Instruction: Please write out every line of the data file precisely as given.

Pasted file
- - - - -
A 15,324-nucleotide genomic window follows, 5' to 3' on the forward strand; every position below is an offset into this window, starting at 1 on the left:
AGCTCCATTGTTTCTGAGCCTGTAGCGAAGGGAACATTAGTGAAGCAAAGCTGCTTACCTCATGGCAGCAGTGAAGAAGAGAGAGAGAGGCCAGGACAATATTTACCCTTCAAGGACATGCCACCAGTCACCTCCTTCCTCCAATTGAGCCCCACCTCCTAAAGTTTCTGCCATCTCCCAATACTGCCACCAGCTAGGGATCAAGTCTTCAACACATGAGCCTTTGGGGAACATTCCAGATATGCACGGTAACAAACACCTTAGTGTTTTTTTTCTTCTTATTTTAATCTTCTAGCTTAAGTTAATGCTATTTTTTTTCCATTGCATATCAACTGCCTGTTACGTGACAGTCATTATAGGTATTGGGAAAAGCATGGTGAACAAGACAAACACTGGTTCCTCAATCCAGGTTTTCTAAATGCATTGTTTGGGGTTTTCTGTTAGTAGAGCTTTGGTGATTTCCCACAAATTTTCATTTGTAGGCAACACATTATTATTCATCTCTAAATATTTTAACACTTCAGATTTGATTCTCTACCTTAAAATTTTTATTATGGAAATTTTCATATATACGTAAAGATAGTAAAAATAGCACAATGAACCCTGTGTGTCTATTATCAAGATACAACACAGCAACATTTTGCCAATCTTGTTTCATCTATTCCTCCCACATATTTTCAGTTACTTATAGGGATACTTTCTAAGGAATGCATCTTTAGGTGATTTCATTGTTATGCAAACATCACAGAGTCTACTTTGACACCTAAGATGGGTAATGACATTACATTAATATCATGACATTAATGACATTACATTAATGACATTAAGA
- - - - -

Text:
A 15,324-nucleotide genomic window follows, 5' to 3' on the forward strand; every position below is an offset into this window, starting at 1 on the left:
AGCTCCATTGTTTCTGAGCCTGTAGCGAAGGGAACATTAGTGAAGCAAAGCTGCTTACCTCATGGCAGCAGTGAAGAAGAGAGAGAGAGGCCAGGACAATATTTACCCTTCAAGGACATGCCACCAGTCACCTCCTTCCTCCAATTGAGCCCCACCTCCTAAAGTTTCTGCCATCTCCCAATACTGCCACCAGCTAGGGATCAAGTCTTCAACACATGAGCCTTTGGGGAACATTCCAGATATGCACGGTAACAAACACCTTAGTGTTTTTTTTCTTCTTATTTTAATCTTCTAGCTTAAGTTAATGCTATTTTTTTTCCATTGCATATCAACTGCCTGTTACGTGACAGTCATTATAGGTATTGGGAAAAGCATGGTGAACAAGACAAACACTGGTTCCTCAATCCAGGTTTTCTAAATGCATTGTTTGGGGTTTTCTGTTAGTAGAGCTTTGGTGATTTCCCACAAATTTTCATTTGTAGGCAACACATTATTATTCATCTCTAAATATTTTAACACTTCAGATTTGATTCTCTACCTTAAAATTTTTATTATGGAAATTTTCATATATACGTAAAGATAGTAAAAATAGCACAATGAACCCTGTGTGTCTATTATCAAGATACAACACAGCAACATTTTGCCAATCTTGTTTCATCTATTCCTCCCACATATTTTCAGTTACTTATAGGGATACTTTCTAAGGAATGCATCTTTAGGTGATTTCATTGTTATGCAAACATCACAGAGTCTACTTTGACACCTAAGATGGGTAATGACATTACATTAATATCATGACATTAATGACATTACATTAATGACATTAAGA